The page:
Roles, values, and gender in the Arab world, by Nayla Tabbara

Roles, values, and gender in the Arab world, by Nayla Tabbara

Last week, I was invited to speak in a workshop for fifty young professionals from fourteen Arab countries in Oman. The workshop, organized by the Arab Women’s Organization and UN Women, in partnership with the Omani Ministry of Social Affairs, was entitled “The mobilization of young people for the promotion of household responsibility and children among men and boys in the Arab region”.

This title is in itself a culture shock, since it calls into question the roles of genres that are well embedded in our societies. During the workshop, I could still see the change among young people in relation to these roles, and their openness to social transformation at this level. Interventions preceding mine have in fact enabled them to establish that social roles are changing roles, created by societies but also developing over time.

A social and not divine division

My intervention relied on this to demonstrate that these roles were not “revealed”.

On the one hand, I wanted to show that the division of these roles by gender stems from a division of values ​​by gender, and that this division is social, not divine. We see patience, endurance, service as feminine values, while strength and decision making are seen as masculine values.

This is also reflected in Lebanon in the legislation relating to personal status, among both Muslims and Christians, where custody of the children is given to the mother – up to a certain age, depending on the religious community in question – but where guardianship is always given to the man. So the woman takes care of the children, feeds them and provides them with care, but she cannot make decisions about their education, their money, their health, their mobility…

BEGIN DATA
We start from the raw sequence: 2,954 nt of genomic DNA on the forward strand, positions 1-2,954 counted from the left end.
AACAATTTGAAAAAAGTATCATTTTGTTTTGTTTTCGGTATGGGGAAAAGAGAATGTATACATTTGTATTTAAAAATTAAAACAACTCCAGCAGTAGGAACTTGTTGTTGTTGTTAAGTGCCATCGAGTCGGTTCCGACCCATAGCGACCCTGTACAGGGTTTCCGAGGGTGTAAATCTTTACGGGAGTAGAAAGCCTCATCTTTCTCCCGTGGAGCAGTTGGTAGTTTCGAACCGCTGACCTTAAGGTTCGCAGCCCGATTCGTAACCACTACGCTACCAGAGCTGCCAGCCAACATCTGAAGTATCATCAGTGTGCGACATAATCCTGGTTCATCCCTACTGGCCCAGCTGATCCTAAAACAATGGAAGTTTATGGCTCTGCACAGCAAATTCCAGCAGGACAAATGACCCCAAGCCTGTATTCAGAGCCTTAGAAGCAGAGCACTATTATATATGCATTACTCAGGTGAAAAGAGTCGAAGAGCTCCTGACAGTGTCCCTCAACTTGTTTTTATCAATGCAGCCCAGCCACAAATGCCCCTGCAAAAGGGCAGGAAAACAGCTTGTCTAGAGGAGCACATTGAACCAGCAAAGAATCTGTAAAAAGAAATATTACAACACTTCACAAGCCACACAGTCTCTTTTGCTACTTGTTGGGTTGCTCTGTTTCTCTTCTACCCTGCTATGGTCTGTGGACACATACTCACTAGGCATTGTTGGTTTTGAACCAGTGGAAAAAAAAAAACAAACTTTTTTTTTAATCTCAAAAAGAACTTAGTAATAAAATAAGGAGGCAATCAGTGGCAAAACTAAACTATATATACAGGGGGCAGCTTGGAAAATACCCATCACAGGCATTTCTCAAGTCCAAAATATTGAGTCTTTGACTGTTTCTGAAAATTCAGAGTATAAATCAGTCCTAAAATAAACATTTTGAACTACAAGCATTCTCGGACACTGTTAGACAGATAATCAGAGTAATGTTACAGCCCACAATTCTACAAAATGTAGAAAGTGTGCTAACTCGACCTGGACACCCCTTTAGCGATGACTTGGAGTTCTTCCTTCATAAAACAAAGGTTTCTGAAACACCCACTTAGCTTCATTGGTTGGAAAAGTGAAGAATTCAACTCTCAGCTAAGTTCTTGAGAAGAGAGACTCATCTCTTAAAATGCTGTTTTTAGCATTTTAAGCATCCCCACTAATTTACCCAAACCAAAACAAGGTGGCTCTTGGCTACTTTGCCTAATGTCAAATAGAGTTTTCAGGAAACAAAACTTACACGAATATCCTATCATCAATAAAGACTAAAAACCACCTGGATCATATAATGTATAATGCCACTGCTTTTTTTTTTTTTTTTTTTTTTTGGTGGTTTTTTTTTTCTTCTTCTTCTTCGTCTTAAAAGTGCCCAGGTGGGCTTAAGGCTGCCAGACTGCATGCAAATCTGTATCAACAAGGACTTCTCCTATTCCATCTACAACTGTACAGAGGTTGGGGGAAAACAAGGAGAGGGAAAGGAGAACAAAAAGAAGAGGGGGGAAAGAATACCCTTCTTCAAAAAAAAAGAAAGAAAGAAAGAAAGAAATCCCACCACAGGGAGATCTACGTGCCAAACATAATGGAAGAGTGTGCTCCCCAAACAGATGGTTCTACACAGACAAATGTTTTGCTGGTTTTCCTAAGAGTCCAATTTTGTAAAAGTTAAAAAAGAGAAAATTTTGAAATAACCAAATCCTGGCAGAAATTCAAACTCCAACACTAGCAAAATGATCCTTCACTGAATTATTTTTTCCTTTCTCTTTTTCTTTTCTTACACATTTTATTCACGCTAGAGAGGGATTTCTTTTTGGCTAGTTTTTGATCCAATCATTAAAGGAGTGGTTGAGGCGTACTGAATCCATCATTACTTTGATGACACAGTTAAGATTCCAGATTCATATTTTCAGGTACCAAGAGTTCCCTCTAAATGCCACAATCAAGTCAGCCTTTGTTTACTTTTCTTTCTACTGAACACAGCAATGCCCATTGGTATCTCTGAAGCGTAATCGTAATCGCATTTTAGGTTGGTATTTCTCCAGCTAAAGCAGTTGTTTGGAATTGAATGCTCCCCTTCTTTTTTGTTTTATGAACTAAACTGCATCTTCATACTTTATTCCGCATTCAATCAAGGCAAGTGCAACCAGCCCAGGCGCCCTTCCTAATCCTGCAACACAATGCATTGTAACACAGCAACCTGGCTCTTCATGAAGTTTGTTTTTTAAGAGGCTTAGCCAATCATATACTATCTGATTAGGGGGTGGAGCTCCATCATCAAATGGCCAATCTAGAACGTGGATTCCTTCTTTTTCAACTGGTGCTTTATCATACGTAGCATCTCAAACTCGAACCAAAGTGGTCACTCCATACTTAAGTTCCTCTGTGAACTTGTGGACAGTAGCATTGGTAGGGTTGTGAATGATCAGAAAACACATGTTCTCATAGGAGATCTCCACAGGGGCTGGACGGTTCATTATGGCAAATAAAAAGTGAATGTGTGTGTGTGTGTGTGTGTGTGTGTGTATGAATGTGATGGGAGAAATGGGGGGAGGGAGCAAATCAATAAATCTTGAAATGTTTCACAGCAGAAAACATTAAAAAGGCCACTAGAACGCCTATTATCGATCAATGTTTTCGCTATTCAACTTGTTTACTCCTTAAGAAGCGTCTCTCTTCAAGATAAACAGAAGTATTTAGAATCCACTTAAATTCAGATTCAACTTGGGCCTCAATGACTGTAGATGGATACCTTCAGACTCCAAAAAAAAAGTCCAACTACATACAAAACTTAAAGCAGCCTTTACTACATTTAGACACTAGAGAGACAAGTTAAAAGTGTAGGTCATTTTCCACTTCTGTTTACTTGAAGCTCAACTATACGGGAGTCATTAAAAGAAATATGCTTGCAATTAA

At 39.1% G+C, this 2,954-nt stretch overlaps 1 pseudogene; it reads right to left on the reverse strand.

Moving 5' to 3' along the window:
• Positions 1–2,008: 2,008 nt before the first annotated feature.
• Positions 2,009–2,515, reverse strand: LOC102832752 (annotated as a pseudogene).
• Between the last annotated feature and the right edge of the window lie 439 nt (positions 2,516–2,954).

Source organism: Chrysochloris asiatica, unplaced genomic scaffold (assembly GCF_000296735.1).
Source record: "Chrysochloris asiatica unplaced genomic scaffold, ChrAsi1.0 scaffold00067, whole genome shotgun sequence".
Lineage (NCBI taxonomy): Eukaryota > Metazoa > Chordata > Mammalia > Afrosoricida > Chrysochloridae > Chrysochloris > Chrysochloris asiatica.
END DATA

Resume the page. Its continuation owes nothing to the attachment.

Religious texts do not assign a unique and ideal prototype to women

It is therefore as if we attach genres to values, or values ​​to genres. When I wrote Islam thought by a woman, I too was in this perspective, whereas from the point of view of the religious text, the values ​​required of men and women believers are the same.

And among these values, that of service, a primordial value for any believer. A hadith says: “The ruler of a people is their servant” And “You are all pastors”. And the Quran keeps mentioning benevolence in service.

On the other hand, I wanted to show that there is no profile of an ideal woman in the Koran or in the tradition as being the obedient woman with a low profile. Bilqis, the queen of Sheba who reigned with Solomon, Assia (the pharaoh’s wife) and Mary, who inspired by their courage, Khadija, who encouraged the beginning of the prophecy, Aisha, who led an army to war, these examples show that the religious texts do not assign a unique and ideal prototype to women but push them, as well as men, to realize each one her own potential according to her talents and the divine plan concerning her.

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